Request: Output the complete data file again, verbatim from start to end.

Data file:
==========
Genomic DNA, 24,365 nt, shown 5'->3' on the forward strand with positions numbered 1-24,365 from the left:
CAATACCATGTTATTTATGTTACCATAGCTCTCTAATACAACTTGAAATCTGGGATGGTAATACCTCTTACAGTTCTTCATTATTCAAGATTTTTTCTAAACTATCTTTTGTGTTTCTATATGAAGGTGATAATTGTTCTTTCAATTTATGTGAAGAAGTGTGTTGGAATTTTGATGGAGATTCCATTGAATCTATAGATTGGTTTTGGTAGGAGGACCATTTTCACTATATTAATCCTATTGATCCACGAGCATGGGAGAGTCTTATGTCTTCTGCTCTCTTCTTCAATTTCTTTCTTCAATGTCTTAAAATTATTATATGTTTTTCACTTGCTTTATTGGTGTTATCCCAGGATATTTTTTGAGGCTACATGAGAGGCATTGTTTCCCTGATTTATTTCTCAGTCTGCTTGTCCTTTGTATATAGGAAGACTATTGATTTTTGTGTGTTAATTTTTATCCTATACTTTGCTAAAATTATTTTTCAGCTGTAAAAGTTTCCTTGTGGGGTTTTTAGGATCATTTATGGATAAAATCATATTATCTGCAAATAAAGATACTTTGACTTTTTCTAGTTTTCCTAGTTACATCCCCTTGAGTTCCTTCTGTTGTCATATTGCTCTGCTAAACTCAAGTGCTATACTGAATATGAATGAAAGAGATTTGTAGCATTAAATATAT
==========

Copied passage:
Genomic DNA, 24,365 nt, shown 5'->3' on the forward strand with positions numbered 1-24,365 from the left:
CAATACCATGTTATTTATGTTACCATAGCTCTCTAATACAACTTGAAATCTGGGATGGTAATACCTCTTACAGTTCTTCATTATTCAAGATTTTTTCTAAACTATCTTTTGTGTTTCTATATGAAGGTGATAATTGTTCTTTCAATTTATGTGAAGAAGTGTGTTGGAATTTTGATGGAGATTCCATTGAATCTATAGATTGGTTTTGGTAGGAGGACCATTTTCACTATATTAATCCTATTGATCCACGAGCATGGGAGAGTCTTATGTCTTCTGCTCTCTTCTTCAATTTCTTTCTTCAATGTCTTAAAATTATTATATGTTTTTCACTTGCTTTATTGGTGTTATCCCAGGATATTTTTTGAGGCTACATGAGAGGCATTGTTTCCCTGATTTATTTCTCAGTCTGCTTGTCCTTTGTATATAGGAAGACTATTGATTTTTGTGTGTTAATTTTTATCCTATACTTTGCTAAAATTATTTTTCAGCTGTAAAAGTTTCCTTGTGGGGTTTTTAGGATCATTTATGGATAAAATCATATTATCTGCAAATAAAGATACTTTGACTTTTTCTAGTTTTCCTAGTTACATCCCCTTGAGTTCCTTCTGTTGTCATATTGCTCTGCTAAACTCAAGTGCTATACTGAATATGAATGAAAGAGATTTGTAGCATTAAATATAT